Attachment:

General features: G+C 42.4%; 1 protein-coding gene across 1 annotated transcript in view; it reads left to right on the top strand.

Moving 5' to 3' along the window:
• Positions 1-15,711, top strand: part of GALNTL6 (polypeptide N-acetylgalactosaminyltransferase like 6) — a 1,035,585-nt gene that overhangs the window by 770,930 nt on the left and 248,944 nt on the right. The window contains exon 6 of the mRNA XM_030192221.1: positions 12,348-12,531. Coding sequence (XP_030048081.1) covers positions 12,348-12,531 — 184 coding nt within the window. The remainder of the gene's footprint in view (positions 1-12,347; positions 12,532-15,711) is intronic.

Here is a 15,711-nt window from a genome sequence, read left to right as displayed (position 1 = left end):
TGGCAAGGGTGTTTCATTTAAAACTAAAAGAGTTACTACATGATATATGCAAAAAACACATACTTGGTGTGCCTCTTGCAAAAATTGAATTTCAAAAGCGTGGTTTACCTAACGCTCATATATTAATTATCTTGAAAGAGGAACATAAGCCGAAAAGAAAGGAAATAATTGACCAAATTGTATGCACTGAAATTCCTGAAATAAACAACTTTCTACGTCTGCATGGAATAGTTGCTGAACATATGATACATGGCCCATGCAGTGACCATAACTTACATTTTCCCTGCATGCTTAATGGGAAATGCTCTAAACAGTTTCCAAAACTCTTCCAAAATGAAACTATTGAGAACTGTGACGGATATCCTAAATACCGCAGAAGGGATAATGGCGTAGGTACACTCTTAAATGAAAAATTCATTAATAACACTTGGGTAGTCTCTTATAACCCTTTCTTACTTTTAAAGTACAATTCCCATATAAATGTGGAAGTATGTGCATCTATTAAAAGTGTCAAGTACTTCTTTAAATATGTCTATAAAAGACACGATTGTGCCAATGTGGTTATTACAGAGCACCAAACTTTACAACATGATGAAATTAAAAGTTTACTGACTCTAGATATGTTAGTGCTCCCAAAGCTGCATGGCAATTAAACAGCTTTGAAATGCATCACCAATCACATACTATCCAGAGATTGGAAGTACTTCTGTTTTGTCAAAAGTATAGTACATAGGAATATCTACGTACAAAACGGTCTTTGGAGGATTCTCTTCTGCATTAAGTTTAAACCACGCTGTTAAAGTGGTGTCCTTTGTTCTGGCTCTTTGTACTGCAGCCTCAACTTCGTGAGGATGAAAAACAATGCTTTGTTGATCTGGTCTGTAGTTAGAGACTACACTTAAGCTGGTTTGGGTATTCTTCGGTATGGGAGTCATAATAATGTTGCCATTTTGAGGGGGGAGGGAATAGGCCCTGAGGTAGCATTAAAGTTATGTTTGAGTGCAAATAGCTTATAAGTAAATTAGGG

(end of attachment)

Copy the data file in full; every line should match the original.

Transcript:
General features: G+C 42.4%; 1 protein-coding gene across 1 annotated transcript in view; it reads left to right on the top strand.

Moving 5' to 3' along the window:
• Positions 1-15,711, top strand: part of GALNTL6 (polypeptide N-acetylgalactosaminyltransferase like 6) — a 1,035,585-nt gene that overhangs the window by 770,930 nt on the left and 248,944 nt on the right. The window contains exon 6 of the mRNA XM_030192221.1: positions 12,348-12,531. Coding sequence (XP_030048081.1) covers positions 12,348-12,531 — 184 coding nt within the window. The remainder of the gene's footprint in view (positions 1-12,347; positions 12,532-15,711) is intronic.

Here is a 15,711-nt window from a genome sequence, read left to right as displayed (position 1 = left end):
TGGCAAGGGTGTTTCATTTAAAACTAAAAGAGTTACTACATGATATATGCAAAAAACACATACTTGGTGTGCCTCTTGCAAAAATTGAATTTCAAAAGCGTGGTTTACCTAACGCTCATATATTAATTATCTTGAAAGAGGAACATAAGCCGAAAAGAAAGGAAATAATTGACCAAATTGTATGCACTGAAATTCCTGAAATAAACAACTTTCTACGTCTGCATGGAATAGTTGCTGAACATATGATACATGGCCCATGCAGTGACCATAACTTACATTTTCCCTGCATGCTTAATGGGAAATGCTCTAAACAGTTTCCAAAACTCTTCCAAAATGAAACTATTGAGAACTGTGACGGATATCCTAAATACCGCAGAAGGGATAATGGCGTAGGTACACTCTTAAATGAAAAATTCATTAATAACACTTGGGTAGTCTCTTATAACCCTTTCTTACTTTTAAAGTACAATTCCCATATAAATGTGGAAGTATGTGCATCTATTAAAAGTGTCAAGTACTTCTTTAAATATGTCTATAAAAGACACGATTGTGCCAATGTGGTTATTACAGAGCACCAAACTTTACAACATGATGAAATTAAAAGTTTACTGACTCTAGATATGTTAGTGCTCCCAAAGCTGCATGGCAATTAAACAGCTTTGAAATGCATCACCAATCACATACTATCCAGAGATTGGAAGTACTTCTGTTTTGTCAAAAGTATAGTACATAGGAATATCTACGTACAAAACGGTCTTTGGAGGATTCTCTTCTGCATTAAGTTTAAACCACGCTGTTAAAGTGGTGTCCTTTGTTCTGGCTCTTTGTACTGCAGCCTCAACTTCGTGAGGATGAAAAACAATGCTTTGTTGATCTGGTCTGTAGTTAGAGACTACACTTAAGCTGGTTTGGGTATTCTTCGGTATGGGAGTCATAATAATGTTGCCATTTTGAGGGGGGAGGGAATAGGCCCTGAGGTAGCATTAAAGTTATGTTTGAGTGCAAATAGCTTATAAGTAAATTAGGG